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The 5 Most Iconic Watches Ever
The wristwatch has always held its place as the accessory of choice for many men. Formal wear, wilderness camping, and underwater diving, there is a watch for every lifestyle and often more than one. The recognizable brand and price tag do not define the most iconic watches; rather, those watches represent the watch industry.
The most recognizable and influential watch designers often make multiple collections that look, feel and perform differently. The most iconic watches are the watches these designers hold as their defining piece and are the few that shape the watch industry. Inspired design, mass recognition, and an influence that pushed the timepiece industry forward are what it takes to be iconic.
These watches do not only define their brand; they define what a watch is. Some brands create innovative new watches, while others build upon their classic collections. A watch has to be more than a brand or style to list as one of the five most iconic watches ever made. It has to be a watch that transcends the watch industry and has a place in history.
Rolex Submariner: The Icon of Icons
The Rolex Submariner is one of the most iconic watches in history, if not the most iconic. Rolex created the first Submariner in 1953 as a diving watch that was rated to reach a depth of 100 meters (330 feet). Rolex unveiled the Submariner for underwater divers and afterward, watch enthusiasts quickly embraced the watch due to its durability and clean design. The Submariner became an even more popular luxury watch when it was showcased as the timepiece of choice for the international man of mystery, James Bond. Sean Connery wore the Rolex Submariner Ref. 6538 when he played the daring spy in Dr. No (1962), From Russia with Love (1963), Goldfinger (1964), and Thunderball (1965).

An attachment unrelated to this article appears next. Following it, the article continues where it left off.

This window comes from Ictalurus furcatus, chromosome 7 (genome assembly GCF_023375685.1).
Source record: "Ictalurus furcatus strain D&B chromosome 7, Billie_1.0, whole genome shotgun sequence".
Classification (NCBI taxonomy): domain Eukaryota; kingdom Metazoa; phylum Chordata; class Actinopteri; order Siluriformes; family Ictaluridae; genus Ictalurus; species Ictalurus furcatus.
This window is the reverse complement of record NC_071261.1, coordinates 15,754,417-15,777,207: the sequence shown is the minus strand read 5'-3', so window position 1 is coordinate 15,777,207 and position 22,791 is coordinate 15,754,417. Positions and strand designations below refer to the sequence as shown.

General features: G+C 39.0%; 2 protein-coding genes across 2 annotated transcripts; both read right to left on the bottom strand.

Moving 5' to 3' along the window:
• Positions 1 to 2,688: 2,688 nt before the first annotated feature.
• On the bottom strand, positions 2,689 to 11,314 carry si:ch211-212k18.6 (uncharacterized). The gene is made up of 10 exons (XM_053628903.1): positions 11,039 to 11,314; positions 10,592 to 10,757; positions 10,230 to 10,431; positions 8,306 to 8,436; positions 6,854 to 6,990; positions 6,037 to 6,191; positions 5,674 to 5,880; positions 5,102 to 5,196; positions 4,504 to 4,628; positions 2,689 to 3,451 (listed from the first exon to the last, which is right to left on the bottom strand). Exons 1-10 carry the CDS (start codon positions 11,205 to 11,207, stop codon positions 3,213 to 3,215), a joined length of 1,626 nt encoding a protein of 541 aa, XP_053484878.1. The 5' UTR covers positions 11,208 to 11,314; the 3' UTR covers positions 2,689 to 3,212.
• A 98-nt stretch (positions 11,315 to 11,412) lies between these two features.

The Rolex Submariner is an iconic watch for every watch enthusiast, defined by its distinctive second hand, the famous Mercedes hour hand, and its understated design. Today the iconic diving watch is certified to a depth of 300 meters (1000 feet) and is made from Oystersteel and gold. Some of the modern models also come with a date tracker at the three-hour mark.
Inspired design, mass recognition, and an influence that pushed the timepiece industry forward are what it takes to be iconic.
Omega Speedmaster: To the Moon and Back
The Olympics’ official timepiece and an accessory for Buzz Aldrin’s 60s defining moonwalk, the Omega Speedmaster is the iconic sports chronograph – a chronograph is a timepiece that also includes a stopwatch. The Omega Speedmaster is the leader in chronograph watch design. They aim to be precise enough for the world stage at the Olympics and have proved to have the durability to launch through space and descend to the moon. The precision and durability define this sports watch as a titan of the industry.